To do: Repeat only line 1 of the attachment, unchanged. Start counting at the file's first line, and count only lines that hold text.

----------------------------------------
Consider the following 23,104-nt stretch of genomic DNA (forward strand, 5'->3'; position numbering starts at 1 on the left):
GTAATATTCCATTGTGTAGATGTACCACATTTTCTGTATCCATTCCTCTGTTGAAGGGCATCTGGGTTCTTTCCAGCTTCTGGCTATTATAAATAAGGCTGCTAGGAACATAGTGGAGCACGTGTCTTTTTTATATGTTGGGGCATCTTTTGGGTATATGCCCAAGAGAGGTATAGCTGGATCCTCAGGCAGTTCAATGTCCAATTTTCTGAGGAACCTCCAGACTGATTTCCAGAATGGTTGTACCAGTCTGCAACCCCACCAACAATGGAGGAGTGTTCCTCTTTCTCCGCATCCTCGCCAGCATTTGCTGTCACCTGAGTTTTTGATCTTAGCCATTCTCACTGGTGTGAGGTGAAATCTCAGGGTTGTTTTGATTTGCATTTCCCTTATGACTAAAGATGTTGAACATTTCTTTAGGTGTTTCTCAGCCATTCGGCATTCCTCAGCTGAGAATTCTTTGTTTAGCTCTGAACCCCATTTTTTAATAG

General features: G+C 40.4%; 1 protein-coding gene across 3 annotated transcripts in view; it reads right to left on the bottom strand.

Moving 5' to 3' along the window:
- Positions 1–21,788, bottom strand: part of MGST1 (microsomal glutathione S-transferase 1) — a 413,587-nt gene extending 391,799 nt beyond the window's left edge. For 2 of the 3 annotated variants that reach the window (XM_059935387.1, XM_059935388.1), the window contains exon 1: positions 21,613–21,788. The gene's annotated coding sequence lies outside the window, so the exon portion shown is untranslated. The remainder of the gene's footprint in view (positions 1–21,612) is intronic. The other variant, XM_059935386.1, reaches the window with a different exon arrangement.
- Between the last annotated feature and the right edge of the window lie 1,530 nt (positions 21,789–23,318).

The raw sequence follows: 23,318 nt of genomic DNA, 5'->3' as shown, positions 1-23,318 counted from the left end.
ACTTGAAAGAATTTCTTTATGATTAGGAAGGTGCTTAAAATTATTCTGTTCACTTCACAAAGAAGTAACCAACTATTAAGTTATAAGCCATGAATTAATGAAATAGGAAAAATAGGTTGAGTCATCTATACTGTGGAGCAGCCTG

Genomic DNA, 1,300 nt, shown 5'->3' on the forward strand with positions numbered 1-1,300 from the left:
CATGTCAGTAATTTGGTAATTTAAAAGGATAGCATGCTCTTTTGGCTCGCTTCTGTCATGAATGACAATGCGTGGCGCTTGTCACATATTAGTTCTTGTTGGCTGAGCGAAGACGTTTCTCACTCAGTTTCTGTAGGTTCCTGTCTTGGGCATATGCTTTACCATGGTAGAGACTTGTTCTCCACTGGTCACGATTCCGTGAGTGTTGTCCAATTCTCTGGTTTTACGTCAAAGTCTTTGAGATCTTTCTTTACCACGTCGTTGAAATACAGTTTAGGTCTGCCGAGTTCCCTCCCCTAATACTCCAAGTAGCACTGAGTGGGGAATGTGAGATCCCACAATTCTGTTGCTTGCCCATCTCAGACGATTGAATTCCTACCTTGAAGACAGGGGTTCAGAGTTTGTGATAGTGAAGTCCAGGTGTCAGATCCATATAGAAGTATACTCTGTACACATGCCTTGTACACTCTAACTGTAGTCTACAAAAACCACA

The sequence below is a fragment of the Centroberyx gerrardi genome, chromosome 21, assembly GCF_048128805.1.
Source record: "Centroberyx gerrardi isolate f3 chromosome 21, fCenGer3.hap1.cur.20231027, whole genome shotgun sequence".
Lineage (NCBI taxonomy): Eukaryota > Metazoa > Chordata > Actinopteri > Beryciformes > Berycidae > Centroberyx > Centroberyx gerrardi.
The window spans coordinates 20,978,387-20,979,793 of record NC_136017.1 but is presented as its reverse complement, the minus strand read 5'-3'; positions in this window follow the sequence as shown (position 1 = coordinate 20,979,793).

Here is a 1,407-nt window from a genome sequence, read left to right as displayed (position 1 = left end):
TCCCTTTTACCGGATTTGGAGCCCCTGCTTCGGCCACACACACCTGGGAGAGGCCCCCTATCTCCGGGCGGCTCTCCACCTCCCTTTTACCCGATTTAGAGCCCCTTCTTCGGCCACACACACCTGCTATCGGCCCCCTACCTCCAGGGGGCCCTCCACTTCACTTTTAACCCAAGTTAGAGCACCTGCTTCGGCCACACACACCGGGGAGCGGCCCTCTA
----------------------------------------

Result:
Consider the following 23,104-nt stretch of genomic DNA (forward strand, 5'->3'; position numbering starts at 1 on the left):